From ‘What New Political Economy Is’ to ‘Why Is Everything New Political Economy?’

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In this paper, I aim to define New Political Economy (NPE) as a label for the economic analysis of politics, for the English language. The term “political economy” itself, although it has ceased to be the preferred term by which economists refer to their discipline, it is still being used by a variety of scholars, especially for interdisciplinary research with political science and other social sciences. The term gained prominence with various critiques to orthodox economics, especially to the theory of economic policy and to economic planning. They ignored issues of political economy, such as the self-interest of politicians. The public choice movement revived these issues by applying rational choice theory to politics, but preferred the label “public choice” to designate its movement. Scholars and traditions not affiliated with the public choice movement prefer the label “(new) political economy” to refer to their own economic analysis of politics. The search for a proper label is still ongoing, but they show how they can differentiate their objectives and affiliations.

Posted for comments on 11 Nov 2020, 10:58 am.

Comments (2)

  • Michael Monterey says:

    While I look forward to reading the entire essay, it seems useful to consider the basic premises stated in the abstract. For example, the last 2 sentences of the author’s footnote 9 (page 1) goes to the roots of the issues intrinsic to the problem. It also seems useful to recall that the problem can be best understood with the best basic grasp of the etymologies, epistemics, semantics, and sociocultural factors and contributing circumstances that brought us to this state of disintegrative status quo. Of course, that requires a good understanding of real history and bio-ethical axiology. Otherwise, there is little or no chance of distinguishing truth from opinion, or quality from quantity.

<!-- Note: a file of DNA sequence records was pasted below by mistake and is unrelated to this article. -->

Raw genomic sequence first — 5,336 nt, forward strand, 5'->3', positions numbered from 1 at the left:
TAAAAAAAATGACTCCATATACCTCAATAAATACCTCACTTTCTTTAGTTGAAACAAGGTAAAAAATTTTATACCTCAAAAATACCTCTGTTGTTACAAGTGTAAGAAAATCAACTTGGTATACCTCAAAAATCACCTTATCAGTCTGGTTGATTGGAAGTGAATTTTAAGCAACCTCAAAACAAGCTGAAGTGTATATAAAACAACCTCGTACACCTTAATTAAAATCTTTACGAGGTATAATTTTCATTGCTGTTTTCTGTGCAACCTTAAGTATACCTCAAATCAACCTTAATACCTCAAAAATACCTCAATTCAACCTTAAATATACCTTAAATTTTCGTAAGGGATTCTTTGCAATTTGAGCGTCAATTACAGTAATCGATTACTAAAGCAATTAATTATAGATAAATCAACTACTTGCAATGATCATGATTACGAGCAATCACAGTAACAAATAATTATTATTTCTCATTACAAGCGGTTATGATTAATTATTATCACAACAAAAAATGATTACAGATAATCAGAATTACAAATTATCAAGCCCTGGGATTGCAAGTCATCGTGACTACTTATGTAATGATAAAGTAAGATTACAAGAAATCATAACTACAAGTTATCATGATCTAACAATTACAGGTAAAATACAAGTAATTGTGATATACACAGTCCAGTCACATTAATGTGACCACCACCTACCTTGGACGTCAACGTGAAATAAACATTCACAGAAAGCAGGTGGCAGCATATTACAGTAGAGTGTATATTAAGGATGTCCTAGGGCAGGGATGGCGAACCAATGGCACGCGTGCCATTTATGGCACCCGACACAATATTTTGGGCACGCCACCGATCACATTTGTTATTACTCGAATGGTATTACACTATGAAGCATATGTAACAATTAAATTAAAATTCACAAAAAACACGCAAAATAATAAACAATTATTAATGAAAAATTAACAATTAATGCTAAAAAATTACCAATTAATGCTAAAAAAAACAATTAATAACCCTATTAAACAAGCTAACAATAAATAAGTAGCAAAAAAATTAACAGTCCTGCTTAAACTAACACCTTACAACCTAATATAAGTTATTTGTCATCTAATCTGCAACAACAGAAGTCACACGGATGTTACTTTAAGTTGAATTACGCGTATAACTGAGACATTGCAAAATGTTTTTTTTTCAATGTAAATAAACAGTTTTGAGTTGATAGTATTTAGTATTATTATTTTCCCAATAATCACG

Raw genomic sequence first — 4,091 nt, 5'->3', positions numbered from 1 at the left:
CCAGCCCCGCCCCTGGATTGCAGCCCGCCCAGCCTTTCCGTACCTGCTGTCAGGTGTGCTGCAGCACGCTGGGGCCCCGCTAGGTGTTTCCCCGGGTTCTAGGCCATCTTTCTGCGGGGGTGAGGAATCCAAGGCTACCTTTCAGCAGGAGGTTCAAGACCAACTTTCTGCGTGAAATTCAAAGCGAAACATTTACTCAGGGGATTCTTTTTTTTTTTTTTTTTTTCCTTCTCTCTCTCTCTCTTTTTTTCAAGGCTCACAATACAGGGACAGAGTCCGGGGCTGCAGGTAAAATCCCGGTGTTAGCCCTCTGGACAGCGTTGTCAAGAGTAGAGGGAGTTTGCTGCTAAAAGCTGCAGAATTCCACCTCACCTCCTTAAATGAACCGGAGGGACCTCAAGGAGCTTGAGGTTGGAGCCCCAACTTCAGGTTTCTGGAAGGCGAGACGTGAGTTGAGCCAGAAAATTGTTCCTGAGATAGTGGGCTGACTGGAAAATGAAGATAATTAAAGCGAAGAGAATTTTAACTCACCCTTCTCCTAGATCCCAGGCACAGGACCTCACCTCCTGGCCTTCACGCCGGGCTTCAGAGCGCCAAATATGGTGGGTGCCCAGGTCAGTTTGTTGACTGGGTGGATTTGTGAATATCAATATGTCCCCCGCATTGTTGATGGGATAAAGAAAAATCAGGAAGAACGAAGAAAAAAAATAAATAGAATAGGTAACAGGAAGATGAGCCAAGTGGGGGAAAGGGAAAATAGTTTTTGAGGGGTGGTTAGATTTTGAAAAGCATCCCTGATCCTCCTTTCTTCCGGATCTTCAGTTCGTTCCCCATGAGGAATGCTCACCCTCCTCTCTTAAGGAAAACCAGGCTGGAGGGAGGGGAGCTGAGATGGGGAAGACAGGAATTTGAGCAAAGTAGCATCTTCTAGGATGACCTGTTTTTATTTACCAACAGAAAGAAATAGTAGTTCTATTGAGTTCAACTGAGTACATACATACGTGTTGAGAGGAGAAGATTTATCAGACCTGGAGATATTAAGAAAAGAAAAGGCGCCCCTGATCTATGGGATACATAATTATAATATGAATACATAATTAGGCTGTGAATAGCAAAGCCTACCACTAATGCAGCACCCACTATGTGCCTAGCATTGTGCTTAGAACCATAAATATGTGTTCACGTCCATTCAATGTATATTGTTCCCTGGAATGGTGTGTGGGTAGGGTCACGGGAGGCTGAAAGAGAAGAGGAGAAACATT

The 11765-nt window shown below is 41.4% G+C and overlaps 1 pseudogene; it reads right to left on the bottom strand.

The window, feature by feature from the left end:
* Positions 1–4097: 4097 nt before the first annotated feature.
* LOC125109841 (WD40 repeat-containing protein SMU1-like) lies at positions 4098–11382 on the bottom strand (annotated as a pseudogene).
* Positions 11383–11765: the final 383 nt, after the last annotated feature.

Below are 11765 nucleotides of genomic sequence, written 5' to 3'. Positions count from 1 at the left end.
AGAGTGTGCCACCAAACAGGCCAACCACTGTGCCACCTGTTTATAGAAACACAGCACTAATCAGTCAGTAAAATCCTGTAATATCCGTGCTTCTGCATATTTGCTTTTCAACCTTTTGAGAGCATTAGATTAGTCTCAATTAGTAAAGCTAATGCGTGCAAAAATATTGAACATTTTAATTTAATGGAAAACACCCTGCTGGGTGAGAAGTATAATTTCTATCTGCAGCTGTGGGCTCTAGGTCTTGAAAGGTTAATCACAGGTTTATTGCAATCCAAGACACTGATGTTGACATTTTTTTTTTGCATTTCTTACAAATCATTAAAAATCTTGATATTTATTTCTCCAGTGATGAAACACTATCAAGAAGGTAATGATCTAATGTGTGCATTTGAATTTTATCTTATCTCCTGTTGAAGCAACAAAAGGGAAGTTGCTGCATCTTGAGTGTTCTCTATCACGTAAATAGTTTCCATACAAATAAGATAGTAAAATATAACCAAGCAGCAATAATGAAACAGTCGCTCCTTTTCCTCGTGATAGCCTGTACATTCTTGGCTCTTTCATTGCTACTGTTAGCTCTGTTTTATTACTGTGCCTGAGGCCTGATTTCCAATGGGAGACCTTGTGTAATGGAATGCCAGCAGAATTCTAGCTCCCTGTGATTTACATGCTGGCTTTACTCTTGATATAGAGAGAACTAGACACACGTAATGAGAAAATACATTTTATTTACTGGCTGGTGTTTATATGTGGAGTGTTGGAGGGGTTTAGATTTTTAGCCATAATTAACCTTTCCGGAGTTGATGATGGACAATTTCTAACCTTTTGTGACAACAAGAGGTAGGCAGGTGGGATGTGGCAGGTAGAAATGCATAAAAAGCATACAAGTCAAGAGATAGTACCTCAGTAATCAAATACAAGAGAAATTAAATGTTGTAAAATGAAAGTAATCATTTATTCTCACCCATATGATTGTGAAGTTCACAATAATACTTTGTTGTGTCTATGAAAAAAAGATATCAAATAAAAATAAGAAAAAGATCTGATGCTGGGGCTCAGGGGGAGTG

That seems to matter, re: the subject. For instance, though combining a rigorous analysis of politics as is clearly necessary for a truly realistic economics, that requires good understanding of the key terms and actualities involved. Yet, as Kohr and Schumacher must have realized, when economists allowed the divorce of economics and ethics, the Good was amputated from value. Naturally, that permitted the confusion of quantity and quality, or else a normative, selective inattention maintaining a progressive drift away from effective realism. For, after all, trying to understand the actualities, complexities, motives, and consequences of corrupted human individuals, communities, cultures/societies without a good grasp of bio-ethical axiology, truth, linguistics, and actual history is pure futility. Obviously, we only perceive and conceive of what is thinkable and discussable per our subliminal psychosocial-linguistic paradigm, ego’s set of definitions, connotations, and rules for maintaining its self-world construct and its sense of safety.
    Thus, instead of the original (Greek) ‘oikonomia’–the art of living well, re: mothers’ hearth & home, for the Good of family & communal harmony–our modern word ‘economics’ has little or no connection with that art, and less than effective usefulness for recovering that lost art as a viable domain of discourse and praxis. So, it seems wise to rehabilitate/upgrade axiology to deconfuse “value” and “good” and quantity and quality. For example, if we re-humanize axiology to restore the goodness, actual meaning, and value of a value (AKA a Good), then we can consider and analyze the nature and actualities of events, transactions, activities, motivations, intentions, tendencies, vices, and consequences of human beings, groups, communities, etc.